Nasdaq Bounces off Key Support

If the recent trading pattern holds, the index should run back above the 2,000 level -- and set new recovery highs -- before the next pullback

By Mark Arbeter

The recent pullback among the major averages was driven by a fear of round numbers. The Nasdaq composite index ran out of gas the week before last up at the 2,000 level, while the Dow Jones industrial average hit a temporary wall at 10,000 early last week.

After briefly piercing 2,000 on Dec. 3, the Nasdaq fell 5.7% from intraday high to the intraday low on Dec. 10. The index broke slightly below its key 50-day exponential moving average, but like they have since March, institutions stepped to the plate and rallied the Nasdaq back above the 50-day with a fairly impressive intraday turnaround on Wednesday which was followed by nice gains on Thursday. The quick pullback moved the index back into an oversold condition on a short-term basis.

If the recent trading pattern -- falling slightly below the 50-day exponential average and then rebounding - holds, the Nasdaq should now run back above the 2000 level and set new recovery highs before the next pullback takes hold. However, there are certainly signs that gains from here, as they have been for the last couple months, will be hard-fought. There have been signs of some distribution by institutions of late, but so far, not enough to derail the intermediate-term advance.

One of the key components of the Nasdaq, semiconductor stocks, have weakened a bit of late and could be a precursor of further problems for the Nasdaq. The Philadelphia Semiconductor Index, or SOX, sold off hard during the last week with volume levels above average during the last two sell-offs. The SOX was able to regain its 50-day exponential moving average but may have trouble moving much above recent highs. The index ran into a huge zone of chart resistance that runs from 500 to 700 and it will take time and volume to work much higher from here.

The Nasdaq has been hanging around the mid-1,900 area for the last couple of months and there is good reason for this. As we have mentioned in previous comments, there is a zone of heavy chart resistance that runs from 1,925 all the way up to 2,300. Another important resistance level for the Nasdaq is 2,070, which represents a key Fibonacci retracement of 23.6% of the bear market losses. Support from the 50-day exponential moving average lies at 1,915 with trendline support at 1,900. Chart support or the recent low comes in at 1,882.

The S&P 500 barely budged during the Nasdaq's pullback and is back near the recent highs in the 1,070 area. The S&P 500 has a large zone of chart resistance between 1,075 and 1,177 and is also going to have a tough time making much progress from here in the near term. Trendline resistance lies at 1,085, with longer-term trendline resistance at 1,125. The 50-day exponential moving average and key support comes in at 1,047 with trendline support also in this area. Chart support for the S&P 500 from the recent closing and intraday low is in the 1,030 to 1,034 area.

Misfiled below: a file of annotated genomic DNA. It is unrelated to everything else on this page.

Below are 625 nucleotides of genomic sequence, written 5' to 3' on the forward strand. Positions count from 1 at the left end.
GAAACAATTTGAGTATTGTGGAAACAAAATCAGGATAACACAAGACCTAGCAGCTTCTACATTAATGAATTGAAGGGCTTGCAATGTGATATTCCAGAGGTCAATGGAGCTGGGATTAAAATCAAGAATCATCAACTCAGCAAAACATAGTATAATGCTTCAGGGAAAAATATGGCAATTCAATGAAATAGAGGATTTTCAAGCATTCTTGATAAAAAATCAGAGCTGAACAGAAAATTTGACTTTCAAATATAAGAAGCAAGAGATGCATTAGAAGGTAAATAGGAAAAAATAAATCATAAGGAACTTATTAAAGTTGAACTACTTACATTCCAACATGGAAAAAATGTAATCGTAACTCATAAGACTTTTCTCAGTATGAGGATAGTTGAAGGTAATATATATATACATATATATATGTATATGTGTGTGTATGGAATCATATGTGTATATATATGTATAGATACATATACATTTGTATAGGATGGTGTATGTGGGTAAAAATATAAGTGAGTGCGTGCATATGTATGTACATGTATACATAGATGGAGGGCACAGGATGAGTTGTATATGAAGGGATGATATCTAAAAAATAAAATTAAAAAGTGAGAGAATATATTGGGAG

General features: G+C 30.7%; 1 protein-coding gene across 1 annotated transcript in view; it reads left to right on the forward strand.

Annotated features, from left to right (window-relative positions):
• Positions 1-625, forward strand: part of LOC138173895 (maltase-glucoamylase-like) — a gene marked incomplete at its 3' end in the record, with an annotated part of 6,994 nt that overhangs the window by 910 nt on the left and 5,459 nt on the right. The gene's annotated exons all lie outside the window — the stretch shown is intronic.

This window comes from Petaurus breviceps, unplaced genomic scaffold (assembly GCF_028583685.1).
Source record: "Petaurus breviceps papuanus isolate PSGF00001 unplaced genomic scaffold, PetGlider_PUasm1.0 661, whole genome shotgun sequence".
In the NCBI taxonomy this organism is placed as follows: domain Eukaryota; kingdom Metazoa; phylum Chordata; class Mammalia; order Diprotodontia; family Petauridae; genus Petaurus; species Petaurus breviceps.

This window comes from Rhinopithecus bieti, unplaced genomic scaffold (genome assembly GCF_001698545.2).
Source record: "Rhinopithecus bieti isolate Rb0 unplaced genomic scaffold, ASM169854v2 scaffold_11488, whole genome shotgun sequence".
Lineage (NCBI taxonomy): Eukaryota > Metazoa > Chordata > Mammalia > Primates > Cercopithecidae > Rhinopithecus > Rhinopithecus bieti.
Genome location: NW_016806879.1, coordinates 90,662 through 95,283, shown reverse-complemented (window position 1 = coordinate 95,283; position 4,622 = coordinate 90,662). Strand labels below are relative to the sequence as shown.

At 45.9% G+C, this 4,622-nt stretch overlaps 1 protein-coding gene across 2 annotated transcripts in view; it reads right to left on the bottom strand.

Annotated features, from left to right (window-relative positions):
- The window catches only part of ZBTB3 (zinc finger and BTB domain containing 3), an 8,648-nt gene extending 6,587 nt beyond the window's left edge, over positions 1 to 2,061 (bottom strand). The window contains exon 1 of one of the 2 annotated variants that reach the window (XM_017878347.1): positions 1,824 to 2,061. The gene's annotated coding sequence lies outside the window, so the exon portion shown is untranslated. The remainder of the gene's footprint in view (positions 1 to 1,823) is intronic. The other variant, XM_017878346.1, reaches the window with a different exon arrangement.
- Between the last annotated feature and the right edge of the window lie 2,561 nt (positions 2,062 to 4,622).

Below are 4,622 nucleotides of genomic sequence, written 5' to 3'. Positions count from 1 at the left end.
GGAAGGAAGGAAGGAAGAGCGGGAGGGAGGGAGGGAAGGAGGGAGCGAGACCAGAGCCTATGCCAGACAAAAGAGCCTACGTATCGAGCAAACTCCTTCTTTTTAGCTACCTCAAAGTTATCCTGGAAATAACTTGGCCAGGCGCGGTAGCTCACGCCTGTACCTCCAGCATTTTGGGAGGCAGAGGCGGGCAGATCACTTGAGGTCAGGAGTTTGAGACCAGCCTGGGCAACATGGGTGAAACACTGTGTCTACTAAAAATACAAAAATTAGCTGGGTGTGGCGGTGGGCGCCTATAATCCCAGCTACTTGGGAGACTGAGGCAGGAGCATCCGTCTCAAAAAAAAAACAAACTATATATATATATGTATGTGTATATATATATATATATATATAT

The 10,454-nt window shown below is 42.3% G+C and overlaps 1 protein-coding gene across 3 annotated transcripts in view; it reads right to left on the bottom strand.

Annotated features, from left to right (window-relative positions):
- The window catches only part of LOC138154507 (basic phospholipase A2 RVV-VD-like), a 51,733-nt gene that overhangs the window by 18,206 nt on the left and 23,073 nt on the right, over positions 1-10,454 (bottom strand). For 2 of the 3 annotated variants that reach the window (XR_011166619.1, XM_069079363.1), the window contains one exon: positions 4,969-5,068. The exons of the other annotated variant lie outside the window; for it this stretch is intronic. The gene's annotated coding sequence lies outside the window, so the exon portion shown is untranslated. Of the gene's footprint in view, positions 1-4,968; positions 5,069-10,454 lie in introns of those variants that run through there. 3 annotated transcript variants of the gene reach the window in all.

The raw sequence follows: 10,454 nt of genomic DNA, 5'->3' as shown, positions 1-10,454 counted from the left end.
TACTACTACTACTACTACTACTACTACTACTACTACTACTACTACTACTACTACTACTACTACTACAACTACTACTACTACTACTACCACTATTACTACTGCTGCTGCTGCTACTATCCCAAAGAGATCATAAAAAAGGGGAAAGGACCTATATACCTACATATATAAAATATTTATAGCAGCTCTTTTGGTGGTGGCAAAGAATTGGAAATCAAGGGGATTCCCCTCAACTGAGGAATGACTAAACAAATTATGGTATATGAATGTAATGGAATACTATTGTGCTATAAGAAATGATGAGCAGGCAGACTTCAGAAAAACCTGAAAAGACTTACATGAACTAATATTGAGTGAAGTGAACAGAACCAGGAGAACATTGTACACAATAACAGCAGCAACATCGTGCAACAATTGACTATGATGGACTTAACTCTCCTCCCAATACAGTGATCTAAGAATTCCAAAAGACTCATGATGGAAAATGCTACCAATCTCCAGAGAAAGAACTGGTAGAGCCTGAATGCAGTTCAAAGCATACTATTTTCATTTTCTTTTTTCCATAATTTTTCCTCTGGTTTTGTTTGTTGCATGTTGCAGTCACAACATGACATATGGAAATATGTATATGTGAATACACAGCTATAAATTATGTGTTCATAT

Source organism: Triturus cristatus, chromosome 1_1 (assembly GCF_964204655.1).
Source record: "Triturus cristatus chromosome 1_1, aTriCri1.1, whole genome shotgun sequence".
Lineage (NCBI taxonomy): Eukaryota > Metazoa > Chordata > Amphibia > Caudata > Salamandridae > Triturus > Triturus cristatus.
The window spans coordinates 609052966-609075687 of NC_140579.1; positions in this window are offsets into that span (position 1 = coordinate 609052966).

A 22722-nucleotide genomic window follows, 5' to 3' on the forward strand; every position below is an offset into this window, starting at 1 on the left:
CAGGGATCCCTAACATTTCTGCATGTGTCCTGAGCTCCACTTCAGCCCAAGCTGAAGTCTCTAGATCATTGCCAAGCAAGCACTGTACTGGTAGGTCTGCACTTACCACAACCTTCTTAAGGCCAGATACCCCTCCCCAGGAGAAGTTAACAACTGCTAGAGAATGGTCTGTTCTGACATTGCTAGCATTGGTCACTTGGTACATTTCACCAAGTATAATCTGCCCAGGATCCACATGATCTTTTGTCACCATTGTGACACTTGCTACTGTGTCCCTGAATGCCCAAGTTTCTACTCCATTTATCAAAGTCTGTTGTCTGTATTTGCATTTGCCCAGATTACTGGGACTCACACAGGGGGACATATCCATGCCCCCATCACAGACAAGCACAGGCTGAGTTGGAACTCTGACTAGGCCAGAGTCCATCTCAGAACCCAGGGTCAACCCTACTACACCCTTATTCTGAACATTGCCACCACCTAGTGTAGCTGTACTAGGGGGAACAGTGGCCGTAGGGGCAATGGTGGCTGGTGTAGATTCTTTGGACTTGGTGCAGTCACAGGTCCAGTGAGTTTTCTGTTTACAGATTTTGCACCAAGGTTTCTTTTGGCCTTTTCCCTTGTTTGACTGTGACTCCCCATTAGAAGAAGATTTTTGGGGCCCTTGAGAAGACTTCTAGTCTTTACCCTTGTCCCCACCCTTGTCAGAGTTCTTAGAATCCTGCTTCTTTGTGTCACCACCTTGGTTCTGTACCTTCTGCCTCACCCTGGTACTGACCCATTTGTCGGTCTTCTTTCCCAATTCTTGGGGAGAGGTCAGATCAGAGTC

Sentiment remains wildly bullish among the investment polls and while this factor has not caused a correction in the market, it has essentially capped gains of late. The American Association of Individual Investors poll is tilted heavily towards the bullish camp with 69.4% bulls, the highest since June, and only 14.4% bears, the lowest since October. Also, bulls/bears on this poll rose to 4.82:1, the highest since June.

The one piece of sentiment that has supported the market's move higher is starting to see some cracks. CBOE put/call ratios have risen quite a bit during the pullbacks we have witnessed since the bottom in March, showing a willingness among option players to protect themselves against the downside. The latest pullback, while not much on the blue chip averages but decent for the Nasdaq, did not see an uptick in put/calls. If this pattern continues during market weakness, it will be an important sign of trouble ahead.

The trend in the U.S. dollar and commodity prices continues almost unabated. The U.S. Dollar Index remains firmly entrenched in a bear market and has dropped to its lowest level since late 1996, recently closing in the 88.50 area. As with many bear markets, they have a tendency to retrace the entire bull market that preceded them. This would take the dollar back to the 80 level, where it started its bull run in 1995. The Commodity Research Bureau Index broke out to another new recovery high and is now at the highest level since April, 1996. The CRB Index is up over 40% since the bottom in October, 2002.

Arbeter, a chartered market technician, is chief technical analyst for Standard & Poor's

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